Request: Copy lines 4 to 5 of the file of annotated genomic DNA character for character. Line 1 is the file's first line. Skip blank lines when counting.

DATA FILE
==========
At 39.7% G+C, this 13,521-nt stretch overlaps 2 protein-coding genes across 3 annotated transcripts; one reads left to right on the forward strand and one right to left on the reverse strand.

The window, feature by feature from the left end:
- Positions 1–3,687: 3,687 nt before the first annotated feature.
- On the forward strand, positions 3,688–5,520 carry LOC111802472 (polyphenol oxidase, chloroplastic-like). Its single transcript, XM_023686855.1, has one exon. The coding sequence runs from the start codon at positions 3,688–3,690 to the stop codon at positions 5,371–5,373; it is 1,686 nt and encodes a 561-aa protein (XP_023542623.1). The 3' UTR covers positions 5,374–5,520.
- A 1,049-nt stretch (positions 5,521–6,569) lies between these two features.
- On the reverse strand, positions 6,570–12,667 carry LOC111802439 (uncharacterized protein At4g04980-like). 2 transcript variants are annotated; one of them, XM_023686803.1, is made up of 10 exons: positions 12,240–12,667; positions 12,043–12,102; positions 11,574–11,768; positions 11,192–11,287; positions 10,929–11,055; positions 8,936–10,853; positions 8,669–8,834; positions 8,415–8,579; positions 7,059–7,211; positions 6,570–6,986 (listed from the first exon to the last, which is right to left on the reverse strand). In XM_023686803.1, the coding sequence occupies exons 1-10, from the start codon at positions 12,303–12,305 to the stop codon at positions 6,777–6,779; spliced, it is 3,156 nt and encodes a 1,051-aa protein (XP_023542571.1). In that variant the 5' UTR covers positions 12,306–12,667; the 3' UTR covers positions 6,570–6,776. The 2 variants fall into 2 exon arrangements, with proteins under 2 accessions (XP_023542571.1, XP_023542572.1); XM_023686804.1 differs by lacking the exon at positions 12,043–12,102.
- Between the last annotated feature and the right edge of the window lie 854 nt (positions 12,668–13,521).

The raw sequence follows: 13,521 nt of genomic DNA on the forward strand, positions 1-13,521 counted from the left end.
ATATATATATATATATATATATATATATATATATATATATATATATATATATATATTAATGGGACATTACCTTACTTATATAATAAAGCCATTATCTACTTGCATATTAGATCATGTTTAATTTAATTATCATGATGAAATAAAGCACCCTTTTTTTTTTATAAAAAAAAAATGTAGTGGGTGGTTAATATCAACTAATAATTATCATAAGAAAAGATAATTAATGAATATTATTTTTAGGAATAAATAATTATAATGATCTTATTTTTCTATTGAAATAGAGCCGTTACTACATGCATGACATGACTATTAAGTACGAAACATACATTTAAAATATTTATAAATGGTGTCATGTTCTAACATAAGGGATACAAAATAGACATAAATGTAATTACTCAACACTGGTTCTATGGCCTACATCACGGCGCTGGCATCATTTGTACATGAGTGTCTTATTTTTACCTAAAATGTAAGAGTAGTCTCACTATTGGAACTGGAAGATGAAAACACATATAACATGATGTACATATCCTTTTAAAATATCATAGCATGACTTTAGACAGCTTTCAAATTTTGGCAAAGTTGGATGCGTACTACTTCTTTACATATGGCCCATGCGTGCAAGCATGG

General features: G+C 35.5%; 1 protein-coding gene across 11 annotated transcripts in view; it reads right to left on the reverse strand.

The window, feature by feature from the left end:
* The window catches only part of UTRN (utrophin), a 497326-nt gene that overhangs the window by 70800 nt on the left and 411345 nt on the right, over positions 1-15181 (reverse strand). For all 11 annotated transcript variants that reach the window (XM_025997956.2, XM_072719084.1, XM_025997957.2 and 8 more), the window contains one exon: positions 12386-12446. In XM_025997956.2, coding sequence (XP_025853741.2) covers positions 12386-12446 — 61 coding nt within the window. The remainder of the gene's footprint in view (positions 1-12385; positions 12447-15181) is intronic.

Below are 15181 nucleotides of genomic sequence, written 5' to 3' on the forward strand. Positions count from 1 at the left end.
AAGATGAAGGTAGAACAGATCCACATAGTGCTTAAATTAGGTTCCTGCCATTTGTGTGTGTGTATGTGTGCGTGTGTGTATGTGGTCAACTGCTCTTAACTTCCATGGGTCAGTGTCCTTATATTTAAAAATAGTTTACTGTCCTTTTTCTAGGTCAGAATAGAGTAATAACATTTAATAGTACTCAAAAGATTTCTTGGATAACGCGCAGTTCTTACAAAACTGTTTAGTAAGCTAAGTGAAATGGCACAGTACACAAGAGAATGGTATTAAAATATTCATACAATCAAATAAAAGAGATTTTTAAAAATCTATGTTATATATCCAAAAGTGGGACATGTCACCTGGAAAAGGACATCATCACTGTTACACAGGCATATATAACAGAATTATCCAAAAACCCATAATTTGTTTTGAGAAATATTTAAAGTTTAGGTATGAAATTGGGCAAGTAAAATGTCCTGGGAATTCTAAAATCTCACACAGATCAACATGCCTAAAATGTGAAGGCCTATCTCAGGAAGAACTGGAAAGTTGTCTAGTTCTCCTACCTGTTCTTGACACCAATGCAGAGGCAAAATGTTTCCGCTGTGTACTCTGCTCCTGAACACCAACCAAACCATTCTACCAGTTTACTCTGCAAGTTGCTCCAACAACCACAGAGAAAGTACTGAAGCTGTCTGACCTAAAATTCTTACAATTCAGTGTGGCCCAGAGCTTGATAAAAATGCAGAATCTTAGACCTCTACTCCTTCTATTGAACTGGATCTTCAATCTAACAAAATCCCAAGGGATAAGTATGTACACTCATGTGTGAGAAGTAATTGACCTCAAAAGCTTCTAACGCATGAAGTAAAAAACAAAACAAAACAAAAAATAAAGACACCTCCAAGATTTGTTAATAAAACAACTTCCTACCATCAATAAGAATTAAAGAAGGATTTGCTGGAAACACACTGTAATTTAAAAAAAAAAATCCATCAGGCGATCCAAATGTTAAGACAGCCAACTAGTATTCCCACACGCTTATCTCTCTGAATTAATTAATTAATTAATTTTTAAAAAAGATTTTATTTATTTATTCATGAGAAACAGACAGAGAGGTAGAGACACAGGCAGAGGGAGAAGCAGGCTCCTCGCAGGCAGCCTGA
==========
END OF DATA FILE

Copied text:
- On the forward strand, positions 3,688–5,520 carry LOC111802472 (polyphenol oxidase, chloroplastic-like). Its single transcript, XM_023686855.1, has one exon. The coding sequence runs from the start codon at positions 3,688–3,690 to the stop codon at positions 5,371–5,373; it is 1,686 nt and encodes a 561-aa protein (XP_023542623.1). The 3' UTR covers positions 5,374–5,520.
- A 1,049-nt stretch (positions 5,521–6,569) lies between these two features.